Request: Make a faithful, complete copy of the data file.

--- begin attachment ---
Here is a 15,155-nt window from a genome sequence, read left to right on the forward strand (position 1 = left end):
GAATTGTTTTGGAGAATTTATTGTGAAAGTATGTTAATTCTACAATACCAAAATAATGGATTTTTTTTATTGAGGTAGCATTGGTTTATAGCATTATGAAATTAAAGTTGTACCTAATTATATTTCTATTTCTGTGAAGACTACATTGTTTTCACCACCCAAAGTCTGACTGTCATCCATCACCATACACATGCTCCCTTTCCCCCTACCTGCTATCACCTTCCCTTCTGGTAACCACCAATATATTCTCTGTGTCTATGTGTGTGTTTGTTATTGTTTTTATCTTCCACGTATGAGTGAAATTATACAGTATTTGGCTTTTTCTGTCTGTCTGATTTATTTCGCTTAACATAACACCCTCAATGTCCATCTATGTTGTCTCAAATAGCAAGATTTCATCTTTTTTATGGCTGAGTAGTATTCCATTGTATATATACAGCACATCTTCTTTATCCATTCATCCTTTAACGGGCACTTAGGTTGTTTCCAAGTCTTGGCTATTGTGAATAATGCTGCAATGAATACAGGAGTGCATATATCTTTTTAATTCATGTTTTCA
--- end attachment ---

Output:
Here is a 15,155-nt window from a genome sequence, read left to right on the forward strand (position 1 = left end):
GAATTGTTTTGGAGAATTTATTGTGAAAGTATGTTAATTCTACAATACCAAAATAATGGATTTTTTTTATTGAGGTAGCATTGGTTTATAGCATTATGAAATTAAAGTTGTACCTAATTATATTTCTATTTCTGTGAAGACTACATTGTTTTCACCACCCAAAGTCTGACTGTCATCCATCACCATACACATGCTCCCTTTCCCCCTACCTGCTATCACCTTCCCTTCTGGTAACCACCAATATATTCTCTGTGTCTATGTGTGTGTTTGTTATTGTTTTTATCTTCCACGTATGAGTGAAATTATACAGTATTTGGCTTTTTCTGTCTGTCTGATTTATTTCGCTTAACATAACACCCTCAATGTCCATCTATGTTGTCTCAAATAGCAAGATTTCATCTTTTTTATGGCTGAGTAGTATTCCATTGTATATATACAGCACATCTTCTTTATCCATTCATCCTTTAACGGGCACTTAGGTTGTTTCCAAGTCTTGGCTATTGTGAATAATGCTGCAATGAATACAGGAGTGCATATATCTTTTTAATTCATGTTTTCA